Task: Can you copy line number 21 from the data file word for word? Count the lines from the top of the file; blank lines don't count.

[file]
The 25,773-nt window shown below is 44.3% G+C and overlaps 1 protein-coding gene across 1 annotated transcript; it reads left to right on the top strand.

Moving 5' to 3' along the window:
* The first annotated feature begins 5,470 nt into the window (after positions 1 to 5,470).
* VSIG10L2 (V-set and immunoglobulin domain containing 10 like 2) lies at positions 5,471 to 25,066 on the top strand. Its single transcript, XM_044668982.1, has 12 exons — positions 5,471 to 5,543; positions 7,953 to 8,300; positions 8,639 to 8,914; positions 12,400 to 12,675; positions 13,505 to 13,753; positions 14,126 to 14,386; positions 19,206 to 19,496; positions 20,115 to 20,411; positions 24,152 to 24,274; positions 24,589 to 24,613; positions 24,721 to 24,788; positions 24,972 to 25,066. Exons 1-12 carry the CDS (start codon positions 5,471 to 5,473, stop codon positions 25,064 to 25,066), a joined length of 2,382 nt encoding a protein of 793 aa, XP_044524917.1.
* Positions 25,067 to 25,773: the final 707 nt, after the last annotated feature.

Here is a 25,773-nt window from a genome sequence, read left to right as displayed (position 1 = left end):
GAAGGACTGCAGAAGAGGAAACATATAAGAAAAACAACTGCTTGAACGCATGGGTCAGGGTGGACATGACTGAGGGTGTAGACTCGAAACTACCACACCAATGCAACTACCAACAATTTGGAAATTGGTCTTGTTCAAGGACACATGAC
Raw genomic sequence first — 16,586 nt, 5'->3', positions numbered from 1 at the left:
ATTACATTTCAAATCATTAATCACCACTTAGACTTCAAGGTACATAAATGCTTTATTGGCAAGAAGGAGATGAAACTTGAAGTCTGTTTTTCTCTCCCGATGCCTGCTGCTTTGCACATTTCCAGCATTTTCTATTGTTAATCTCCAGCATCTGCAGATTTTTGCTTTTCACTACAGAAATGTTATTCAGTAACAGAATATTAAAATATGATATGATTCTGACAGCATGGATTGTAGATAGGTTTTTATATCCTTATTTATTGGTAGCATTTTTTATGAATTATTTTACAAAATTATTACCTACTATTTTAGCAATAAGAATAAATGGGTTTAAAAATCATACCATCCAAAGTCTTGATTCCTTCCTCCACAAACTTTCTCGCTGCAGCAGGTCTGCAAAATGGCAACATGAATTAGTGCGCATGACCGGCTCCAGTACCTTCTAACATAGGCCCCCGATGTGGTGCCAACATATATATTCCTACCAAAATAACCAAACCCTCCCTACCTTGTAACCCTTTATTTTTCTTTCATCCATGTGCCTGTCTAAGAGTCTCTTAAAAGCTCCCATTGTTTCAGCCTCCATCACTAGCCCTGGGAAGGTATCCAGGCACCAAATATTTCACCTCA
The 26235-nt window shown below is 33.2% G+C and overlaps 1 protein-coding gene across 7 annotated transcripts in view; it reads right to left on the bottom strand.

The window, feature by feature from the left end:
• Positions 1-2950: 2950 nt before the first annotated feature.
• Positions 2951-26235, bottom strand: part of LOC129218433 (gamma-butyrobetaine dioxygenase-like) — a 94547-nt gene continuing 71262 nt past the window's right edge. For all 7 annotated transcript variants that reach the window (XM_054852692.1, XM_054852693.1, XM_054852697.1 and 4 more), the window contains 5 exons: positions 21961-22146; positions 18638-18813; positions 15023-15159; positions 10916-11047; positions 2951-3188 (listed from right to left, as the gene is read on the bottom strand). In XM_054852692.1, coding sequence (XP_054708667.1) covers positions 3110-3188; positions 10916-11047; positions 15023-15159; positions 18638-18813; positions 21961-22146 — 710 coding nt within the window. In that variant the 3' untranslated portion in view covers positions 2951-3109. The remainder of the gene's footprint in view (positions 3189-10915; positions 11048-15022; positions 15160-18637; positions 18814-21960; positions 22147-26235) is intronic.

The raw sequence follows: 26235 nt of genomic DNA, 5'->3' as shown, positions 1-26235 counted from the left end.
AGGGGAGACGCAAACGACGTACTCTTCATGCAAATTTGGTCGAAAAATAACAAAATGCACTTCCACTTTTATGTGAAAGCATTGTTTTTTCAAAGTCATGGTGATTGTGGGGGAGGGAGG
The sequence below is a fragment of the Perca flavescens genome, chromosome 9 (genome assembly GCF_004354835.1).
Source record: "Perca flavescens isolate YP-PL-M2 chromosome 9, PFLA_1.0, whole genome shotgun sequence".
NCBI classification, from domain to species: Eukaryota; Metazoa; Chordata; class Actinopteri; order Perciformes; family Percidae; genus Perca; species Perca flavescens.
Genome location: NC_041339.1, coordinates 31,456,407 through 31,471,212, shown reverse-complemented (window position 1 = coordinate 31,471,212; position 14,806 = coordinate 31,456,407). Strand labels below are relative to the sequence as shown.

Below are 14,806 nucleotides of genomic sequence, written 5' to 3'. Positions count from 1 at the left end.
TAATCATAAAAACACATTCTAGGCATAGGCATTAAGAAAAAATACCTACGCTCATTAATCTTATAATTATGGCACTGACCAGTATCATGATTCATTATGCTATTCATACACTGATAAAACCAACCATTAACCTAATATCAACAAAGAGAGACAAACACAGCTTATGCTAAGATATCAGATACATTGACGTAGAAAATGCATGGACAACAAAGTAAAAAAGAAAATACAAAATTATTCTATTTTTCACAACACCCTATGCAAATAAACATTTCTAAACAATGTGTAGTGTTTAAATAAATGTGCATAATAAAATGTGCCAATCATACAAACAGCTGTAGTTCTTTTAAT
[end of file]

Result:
TAATCATAAAAACACATTCTAGGCATAGGCATTAAGAAAAAATACCTACGCTCATTAATCTTATAATTATGGCACTGACCAGTATCATGATTCATTATGCTATTCATACACTGATAAAACCAACCATTAACCTAATATCAACAAAGAGAGACAAACACAGCTTATGCTAAGATATCAGATACATTGACGTAGAAAATGCATGGACAACAAAGTAAAAAAGAAAATACAAAATTATTCTATTTTTCACAACACCCTATGCAAATAAACATTTCTAAACAATGTGTAGTGTTTAAATAAATGTGCATAATAAAATGTGCCAATCATACAAACAGCTGTAGTTCTTTTAAT